USCIS announced today that it will suspend premium processing of all H-1B filings starting April 3, 2017. This includes FY 2018 H-1B cap filings and cap-exempt cases, as well as changes of employer, extensions and amendments. The suspension is expected to last for up to six months.
USCIS says that the suspension will allow them to address a backlog of long-pending H-1B petitions.
In urgent situations, employers can request faster processing if a case meets USCIS’s longstanding expedite criteria, but employers must be aware that expedites are only granted at USCIS’s discretion and are issued very rarely -- for emergencies, humanitarian situations, in cases of severe financial loss to the employer or foreign national, and a few other very limited circumstances.
Premium processing is expected to remain available for other eligible nonimmigrant petitions filed on Form I-129, including L-1 and O-1 petitions, and for eligible I-140 petitions.
What Employers Should Do Now
Employers should work with their Fragomen professionals to identify urgent non-cap H-1B filing needs so that they can be submitted via premium processing as soon as possible. Though the agency says that it will honor premium processing requests for non-cap cases that remain pending on April 3, this cannot be guaranteed.
As a reminder, H-1B extensions can be filed no earlier than six months before the expiration of the beneficiary’s current period of stay. However, H-1B employees with a timely-filed extension of stay benefit from up to 240 days of additional work authorization beyond their current expiration date while their extension remains pending.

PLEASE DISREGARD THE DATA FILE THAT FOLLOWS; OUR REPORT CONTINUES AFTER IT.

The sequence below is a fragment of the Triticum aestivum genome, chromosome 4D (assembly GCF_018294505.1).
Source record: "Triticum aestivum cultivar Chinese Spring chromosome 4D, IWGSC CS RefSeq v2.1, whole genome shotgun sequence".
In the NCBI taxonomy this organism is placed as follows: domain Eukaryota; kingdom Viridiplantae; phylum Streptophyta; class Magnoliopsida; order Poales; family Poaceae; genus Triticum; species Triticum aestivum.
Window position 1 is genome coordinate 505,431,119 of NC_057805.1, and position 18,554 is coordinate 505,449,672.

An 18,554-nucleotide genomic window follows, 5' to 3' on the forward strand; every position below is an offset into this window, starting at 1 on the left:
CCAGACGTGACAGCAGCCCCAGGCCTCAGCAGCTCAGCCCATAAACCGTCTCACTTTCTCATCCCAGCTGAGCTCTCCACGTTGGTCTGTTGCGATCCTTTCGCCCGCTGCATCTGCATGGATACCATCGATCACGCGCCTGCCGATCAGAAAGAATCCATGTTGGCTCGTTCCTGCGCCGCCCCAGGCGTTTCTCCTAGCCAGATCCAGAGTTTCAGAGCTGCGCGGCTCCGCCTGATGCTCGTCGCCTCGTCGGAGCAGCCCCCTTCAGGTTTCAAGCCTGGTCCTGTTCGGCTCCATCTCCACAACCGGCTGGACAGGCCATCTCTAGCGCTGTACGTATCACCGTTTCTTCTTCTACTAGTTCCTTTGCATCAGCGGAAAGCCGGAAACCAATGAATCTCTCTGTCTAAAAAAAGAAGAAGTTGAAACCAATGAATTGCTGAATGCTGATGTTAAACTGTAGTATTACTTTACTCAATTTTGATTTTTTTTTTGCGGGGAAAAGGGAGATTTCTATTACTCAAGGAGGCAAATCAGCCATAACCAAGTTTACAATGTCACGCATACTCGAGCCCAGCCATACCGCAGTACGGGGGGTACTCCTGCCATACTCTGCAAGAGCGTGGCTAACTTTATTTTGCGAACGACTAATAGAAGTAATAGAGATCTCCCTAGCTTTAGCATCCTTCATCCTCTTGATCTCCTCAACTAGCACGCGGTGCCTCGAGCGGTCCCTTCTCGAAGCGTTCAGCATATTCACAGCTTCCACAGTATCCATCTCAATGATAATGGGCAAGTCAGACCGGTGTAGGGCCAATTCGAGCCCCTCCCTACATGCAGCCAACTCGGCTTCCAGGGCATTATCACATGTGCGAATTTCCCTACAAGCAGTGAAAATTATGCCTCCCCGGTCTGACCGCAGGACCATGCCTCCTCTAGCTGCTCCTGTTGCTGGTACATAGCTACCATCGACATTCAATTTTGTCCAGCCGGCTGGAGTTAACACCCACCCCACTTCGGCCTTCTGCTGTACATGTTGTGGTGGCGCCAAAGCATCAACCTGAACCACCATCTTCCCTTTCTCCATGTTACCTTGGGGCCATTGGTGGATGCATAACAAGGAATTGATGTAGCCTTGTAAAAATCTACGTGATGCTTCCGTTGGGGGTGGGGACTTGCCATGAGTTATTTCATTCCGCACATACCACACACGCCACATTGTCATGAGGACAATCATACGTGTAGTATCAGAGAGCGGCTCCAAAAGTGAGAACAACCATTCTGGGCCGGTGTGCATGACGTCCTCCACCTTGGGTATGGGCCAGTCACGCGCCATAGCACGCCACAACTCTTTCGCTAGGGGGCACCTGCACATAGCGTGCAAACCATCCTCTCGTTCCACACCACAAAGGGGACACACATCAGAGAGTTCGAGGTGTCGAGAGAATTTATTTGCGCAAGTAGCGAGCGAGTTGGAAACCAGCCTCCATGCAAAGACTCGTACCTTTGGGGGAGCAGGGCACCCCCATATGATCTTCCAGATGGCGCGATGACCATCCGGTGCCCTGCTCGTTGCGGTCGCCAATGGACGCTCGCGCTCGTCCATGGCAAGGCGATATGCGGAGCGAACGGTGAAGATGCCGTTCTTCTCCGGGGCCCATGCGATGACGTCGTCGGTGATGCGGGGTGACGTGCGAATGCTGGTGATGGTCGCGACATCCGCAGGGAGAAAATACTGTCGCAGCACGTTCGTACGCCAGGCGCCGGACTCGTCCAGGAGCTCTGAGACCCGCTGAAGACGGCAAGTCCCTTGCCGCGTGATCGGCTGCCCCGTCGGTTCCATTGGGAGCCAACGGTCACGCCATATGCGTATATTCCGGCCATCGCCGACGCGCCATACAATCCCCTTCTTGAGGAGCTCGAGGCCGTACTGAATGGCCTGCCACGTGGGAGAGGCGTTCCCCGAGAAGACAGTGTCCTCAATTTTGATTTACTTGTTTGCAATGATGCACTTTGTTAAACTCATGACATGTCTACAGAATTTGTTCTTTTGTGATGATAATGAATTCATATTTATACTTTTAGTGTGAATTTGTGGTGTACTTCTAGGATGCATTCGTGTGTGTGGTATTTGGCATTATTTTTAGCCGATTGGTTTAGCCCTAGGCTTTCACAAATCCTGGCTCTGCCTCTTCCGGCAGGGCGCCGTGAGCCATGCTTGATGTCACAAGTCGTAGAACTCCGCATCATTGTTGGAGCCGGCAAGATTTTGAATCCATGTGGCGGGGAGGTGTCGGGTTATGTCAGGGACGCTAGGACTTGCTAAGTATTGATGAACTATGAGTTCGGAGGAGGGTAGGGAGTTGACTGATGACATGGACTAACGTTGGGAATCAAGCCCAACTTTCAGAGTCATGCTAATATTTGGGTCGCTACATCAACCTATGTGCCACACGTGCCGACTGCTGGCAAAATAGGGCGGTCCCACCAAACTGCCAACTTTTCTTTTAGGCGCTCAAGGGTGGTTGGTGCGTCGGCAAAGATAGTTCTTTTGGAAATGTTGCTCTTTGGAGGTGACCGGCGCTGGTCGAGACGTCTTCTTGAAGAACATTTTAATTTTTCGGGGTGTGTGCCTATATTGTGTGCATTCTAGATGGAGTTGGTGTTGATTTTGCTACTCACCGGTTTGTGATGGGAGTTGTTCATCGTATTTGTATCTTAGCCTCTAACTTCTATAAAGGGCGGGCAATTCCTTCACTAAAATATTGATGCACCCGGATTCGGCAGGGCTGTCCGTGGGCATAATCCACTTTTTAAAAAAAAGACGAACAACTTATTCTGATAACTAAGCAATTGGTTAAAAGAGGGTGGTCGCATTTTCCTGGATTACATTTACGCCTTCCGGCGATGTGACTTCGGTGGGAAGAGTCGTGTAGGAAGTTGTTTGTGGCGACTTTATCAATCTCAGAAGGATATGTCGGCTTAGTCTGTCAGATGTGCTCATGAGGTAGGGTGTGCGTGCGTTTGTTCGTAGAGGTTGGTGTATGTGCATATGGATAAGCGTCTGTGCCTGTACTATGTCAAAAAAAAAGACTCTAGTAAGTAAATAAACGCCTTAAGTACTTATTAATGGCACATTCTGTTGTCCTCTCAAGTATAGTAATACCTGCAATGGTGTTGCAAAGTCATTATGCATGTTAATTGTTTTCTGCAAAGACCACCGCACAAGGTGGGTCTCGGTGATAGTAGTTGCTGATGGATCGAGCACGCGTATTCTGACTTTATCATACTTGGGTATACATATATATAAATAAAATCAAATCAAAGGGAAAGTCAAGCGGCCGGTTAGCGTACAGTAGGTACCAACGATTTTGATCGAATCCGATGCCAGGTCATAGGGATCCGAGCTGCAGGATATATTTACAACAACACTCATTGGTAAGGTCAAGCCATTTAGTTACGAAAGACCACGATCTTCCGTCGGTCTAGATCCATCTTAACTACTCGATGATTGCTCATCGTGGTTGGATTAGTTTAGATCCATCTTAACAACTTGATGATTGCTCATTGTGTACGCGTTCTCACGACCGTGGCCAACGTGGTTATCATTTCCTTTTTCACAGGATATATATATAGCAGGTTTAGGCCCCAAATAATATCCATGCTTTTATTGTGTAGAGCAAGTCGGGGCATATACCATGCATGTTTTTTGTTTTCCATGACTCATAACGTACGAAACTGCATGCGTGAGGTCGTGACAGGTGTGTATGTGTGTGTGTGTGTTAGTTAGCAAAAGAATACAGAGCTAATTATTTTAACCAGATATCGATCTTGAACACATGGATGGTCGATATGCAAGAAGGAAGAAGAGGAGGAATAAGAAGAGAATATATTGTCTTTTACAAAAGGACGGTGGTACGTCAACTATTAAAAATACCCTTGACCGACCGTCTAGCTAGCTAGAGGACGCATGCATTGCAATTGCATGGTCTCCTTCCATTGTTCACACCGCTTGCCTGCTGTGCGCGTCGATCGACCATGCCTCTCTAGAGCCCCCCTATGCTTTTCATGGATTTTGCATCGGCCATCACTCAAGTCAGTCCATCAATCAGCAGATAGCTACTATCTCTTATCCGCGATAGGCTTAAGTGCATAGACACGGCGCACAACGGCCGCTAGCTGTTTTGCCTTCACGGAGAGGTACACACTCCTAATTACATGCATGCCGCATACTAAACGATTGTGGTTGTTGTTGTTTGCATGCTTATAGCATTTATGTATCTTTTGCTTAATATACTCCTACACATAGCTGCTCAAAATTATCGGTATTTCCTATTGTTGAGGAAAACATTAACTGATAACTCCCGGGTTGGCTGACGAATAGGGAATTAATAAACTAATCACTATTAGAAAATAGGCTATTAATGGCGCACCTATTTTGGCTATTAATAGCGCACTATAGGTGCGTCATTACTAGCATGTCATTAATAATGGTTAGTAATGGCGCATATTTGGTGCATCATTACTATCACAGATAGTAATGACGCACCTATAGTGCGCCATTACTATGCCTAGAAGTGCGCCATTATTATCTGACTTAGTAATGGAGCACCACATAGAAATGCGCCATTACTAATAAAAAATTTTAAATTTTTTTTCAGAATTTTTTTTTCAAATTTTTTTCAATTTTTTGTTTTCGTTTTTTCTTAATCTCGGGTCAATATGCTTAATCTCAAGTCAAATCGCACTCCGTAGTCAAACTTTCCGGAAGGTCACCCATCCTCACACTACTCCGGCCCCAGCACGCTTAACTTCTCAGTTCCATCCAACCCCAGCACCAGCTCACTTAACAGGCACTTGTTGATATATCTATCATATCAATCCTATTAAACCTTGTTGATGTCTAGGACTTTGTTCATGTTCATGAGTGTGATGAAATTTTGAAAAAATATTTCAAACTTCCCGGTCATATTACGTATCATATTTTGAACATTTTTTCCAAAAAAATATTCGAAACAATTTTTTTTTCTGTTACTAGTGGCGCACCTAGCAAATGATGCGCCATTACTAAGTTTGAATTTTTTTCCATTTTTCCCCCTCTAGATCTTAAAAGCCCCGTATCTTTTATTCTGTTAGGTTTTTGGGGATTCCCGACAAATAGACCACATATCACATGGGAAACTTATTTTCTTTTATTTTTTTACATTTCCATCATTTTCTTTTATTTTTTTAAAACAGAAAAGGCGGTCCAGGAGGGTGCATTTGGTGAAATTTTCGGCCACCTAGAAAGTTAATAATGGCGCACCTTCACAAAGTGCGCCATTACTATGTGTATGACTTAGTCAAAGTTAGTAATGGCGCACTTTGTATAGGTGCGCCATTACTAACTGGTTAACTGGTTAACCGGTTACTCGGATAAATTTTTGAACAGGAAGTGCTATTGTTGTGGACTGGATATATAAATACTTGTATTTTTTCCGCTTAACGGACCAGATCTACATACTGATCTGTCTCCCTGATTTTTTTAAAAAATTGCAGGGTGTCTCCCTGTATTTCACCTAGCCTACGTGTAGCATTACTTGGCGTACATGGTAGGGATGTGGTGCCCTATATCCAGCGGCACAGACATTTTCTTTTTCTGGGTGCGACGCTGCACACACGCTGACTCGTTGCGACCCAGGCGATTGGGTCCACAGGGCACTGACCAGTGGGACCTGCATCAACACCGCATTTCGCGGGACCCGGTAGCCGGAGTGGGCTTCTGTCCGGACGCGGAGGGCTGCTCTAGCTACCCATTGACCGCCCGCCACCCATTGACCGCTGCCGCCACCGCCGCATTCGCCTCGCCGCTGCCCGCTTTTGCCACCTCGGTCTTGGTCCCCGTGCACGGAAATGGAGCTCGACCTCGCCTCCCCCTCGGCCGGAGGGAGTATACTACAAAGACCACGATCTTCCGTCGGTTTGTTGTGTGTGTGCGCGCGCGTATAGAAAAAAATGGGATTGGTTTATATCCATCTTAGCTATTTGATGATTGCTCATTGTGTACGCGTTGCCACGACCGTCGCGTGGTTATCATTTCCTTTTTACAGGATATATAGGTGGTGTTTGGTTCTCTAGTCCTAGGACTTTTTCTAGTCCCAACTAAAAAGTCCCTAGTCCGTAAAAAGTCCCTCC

Impact on the FY 2018 Filing Season
The suspension means that FY 2018 H-1B cap cases will not be eligible for 15-day processing unless and until the premium suspension is lifted. Though premium processing does not affect the chances that an H-1B petition will be selected in the cap lottery, it does provide greater certainty to beneficiaries - in particular, F-1 students who are changing status to H-1B and whose optional practical training (OPT) or course of study will terminate between April 3 and October 1, a period known as the “cap gap.”
The suspension may also delay a foreign national's ability to travel internationally between April 3 and the approval of the H-1B cap petition. Travel while a change of status is pending and before it is approved will cause it to be deemed abandoned (though the underlying H-1B petition remains approvable). A foreign national who travels abroad before the change of status is approved would have to take extra steps to assume H-1B status on October 1.